I have often lamented how unfortunate it is that our churches do not spend more time on religious education. Many churches teach their own view, but leave their congregation completely ignorant of other views and perspectives.
Mason over at New Ways Forward addressed this recently on his blog. He suggests we start by ramping up our Sunday morning sermons:
"You don't want to alienate people who are visiting or new to the faith. But that might not be as much of a danger as you think. Give your audience the benefit of the doubt, chances are they can handle a lot more than you think. Technical language might lose them, but depth? If they can follow LOST they can follow your sermon."
Later he says:
"And a suggestion for [bible] classes, don't give just one side. All too often there seems to be a reticence to discuss more than the approved position on a given question and a tendency to present straw men of the opponents. But quite frankly to people of my generation that doesn't make you look strong and assured, it makes you look weak and scared that we'll ditch your views if you're honest with us about the other perspectives."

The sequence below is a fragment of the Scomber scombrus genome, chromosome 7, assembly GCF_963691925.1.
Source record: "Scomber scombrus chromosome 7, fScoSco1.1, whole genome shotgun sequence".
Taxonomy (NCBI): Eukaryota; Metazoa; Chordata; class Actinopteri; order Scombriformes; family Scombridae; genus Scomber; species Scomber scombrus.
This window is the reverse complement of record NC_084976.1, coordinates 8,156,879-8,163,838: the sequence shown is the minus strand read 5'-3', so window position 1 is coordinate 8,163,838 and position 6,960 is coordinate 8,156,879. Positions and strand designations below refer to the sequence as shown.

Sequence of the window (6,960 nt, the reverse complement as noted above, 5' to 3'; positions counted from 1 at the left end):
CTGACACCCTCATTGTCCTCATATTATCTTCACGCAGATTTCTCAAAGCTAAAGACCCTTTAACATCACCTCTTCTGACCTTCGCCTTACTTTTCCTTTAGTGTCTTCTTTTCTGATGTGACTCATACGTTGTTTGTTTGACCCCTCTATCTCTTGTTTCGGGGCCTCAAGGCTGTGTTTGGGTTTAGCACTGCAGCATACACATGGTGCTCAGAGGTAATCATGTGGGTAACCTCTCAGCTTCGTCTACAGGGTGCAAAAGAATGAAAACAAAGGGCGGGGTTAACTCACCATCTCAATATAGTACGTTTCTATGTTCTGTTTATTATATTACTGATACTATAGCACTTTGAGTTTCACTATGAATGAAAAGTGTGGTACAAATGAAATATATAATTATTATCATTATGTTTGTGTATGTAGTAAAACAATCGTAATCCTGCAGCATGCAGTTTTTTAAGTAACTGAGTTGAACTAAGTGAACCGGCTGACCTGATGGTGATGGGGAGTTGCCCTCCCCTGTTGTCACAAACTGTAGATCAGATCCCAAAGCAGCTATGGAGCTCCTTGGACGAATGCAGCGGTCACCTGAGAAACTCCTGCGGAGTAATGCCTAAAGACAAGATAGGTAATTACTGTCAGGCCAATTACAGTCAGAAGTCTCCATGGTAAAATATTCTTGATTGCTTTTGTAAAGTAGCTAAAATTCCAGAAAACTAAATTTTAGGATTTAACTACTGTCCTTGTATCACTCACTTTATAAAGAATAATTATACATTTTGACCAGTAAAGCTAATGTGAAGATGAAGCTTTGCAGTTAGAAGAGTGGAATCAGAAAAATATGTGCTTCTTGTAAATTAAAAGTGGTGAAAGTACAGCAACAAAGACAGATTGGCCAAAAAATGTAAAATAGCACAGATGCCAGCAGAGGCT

I think very few churches feel comfortable presenting anything but their own view. How many sermons have you sat through where only one view of ecclesiology, atonement, scripture interpretation, eternity, etc. is presented? The church view is often taught not only as the preferred view, but as if no other view exists.
This is not education, this is indoctrination. Do churches believe that ignorance is bliss? Or do they fear members discovering more compelling alternatives? Is it just easier to keep it simple? I saw a movie about the Civil War where a plantation owner said, "We like to keep the slaves ignorant... they're happier that way".
I try to model varied viewpoints in my own philosophical and spiritual instruction with my children. On a given topic, I articulate how other denominations, religions, or atheists may perceive that issue. I might have an opinion, but I point out to my children people we know who would see the topic differently. My view is not the only game in town.